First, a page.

Finding Feet

jeudi, le 17 septembre 2009

Tonight was the last night I was obligated to spend time in my former shop according to the sale agreement. I cringe at the special the new owners are running. I cringe at the tacky advertising on my once sophisticated notice board.

The Gallery Owner and his soon to be divorced friend drop by. I’m delighted to see him. I could always rely on his support on exhibition opening days. Some other friends join us and it’s a fitting last night in the shop for me, sitting around the round table, laughing and joking and clinking glasses of red wine.

The Gallery Owner and friends leave. The soon to be divorced friend stays behind. We have a lot in common and talk about books and music but not about our hearts. Conversation is difficult above the music, which is much louder than I ever allowed. I consider inviting him home for another glass of wine. I remember the last person I dragged home with me was L’homme and decide against it. I get up, pay for my drinks and leave. I go home alone.

I phone L’homme. He tells me he can’t come back to me. He needs to find his own feet. I ask him whether he ever stood on his own two feet. He says he did when he was a diplomat in Paris That was many, many years ago. In fact, before he met me. So what he is essentially saying is he never stood on his own two feet in our many years together. Nor did he therefore when he was with The Ex-French Girlfriend. I cannot be held for cutting his feet off and being legless most of the time, was his own doing.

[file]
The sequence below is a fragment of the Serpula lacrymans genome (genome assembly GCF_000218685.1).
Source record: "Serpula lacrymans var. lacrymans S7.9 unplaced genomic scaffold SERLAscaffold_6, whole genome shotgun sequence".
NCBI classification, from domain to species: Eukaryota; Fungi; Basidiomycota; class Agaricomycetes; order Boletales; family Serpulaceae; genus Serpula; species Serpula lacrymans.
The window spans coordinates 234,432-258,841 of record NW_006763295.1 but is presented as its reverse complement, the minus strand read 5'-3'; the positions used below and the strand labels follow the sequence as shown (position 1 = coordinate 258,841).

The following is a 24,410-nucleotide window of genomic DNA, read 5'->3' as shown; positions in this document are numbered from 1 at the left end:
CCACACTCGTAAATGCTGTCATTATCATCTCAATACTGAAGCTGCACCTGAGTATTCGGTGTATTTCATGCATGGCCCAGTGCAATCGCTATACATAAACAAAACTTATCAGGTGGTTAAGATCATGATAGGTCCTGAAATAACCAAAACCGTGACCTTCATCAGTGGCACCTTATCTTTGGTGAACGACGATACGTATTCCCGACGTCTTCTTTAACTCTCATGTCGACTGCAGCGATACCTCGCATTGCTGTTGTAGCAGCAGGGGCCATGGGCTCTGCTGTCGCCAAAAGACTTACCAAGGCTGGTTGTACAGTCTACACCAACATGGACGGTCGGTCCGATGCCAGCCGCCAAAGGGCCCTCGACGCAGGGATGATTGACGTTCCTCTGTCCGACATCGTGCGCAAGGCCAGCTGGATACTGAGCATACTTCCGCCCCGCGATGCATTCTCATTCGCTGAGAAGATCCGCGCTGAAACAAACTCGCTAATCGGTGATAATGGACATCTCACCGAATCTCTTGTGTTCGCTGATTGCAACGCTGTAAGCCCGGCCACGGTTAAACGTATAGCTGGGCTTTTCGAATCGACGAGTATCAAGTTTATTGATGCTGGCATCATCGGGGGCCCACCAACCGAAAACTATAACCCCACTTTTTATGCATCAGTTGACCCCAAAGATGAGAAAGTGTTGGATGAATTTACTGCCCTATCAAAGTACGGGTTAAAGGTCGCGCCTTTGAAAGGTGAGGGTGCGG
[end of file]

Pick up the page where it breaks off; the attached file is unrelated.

I doubt his need to find his own two feet or his need to stand on them, should he find them. I suspect he’s simply looking for new feet to stand on. Feet that adore him, feet that send him gifts, feet that whisks him off to exotic destinations, feet with money. And in spite of what he says, I think he has found those feet. And I pity those feet. They too will develop blisters on their corns when they walk for miles crossing the great divide between his words and his actions.

When I put the phone down, all I hear is his heinous laughter in my ears about a day he lied to The First Ex-Wife about how ill he was. She phoned me tearful with concern, but fortunately, before I contacted him, I found out he was alive and well and in a bar. Funny that. But tonight he reduces The First Ex-Wife and me to the laughing stock of his comic book life as he delights in his deceit.

He blames me for falling ill, for having to use a deodorant his skin reacted to because I threw his perfume away. I never did. I merely moved all the cruel reminders of him left behind on my dressing table the day he left without a word, without a goodbye, to another cupboard. If he had the common, garden variety, decency to contact me before sneaking into my house a second time, I would’ve told him about the perfume, the photo’s, the remaining bits and pieces. But he didn’t. And now I stand accused. It deeply annoys me that he measures me by his vindictive, malicious standards. I was many things to him, but vindictive or malicious I was not.

I blink to rid my mind of the image of feet and callouses and L’homme’s callous abuse of feet that are not his but that he has used to stand on for so long.

(On our barge trip through the South of France last year, the barge broke down on the second day. L’homme and The Engineer tried their best to repair the diesel engine, to no avail. Thankfully there was a restaurant within walking distance that served excellent coquilles Saint-Jacques, one of L’homme’s favourite dishes.)

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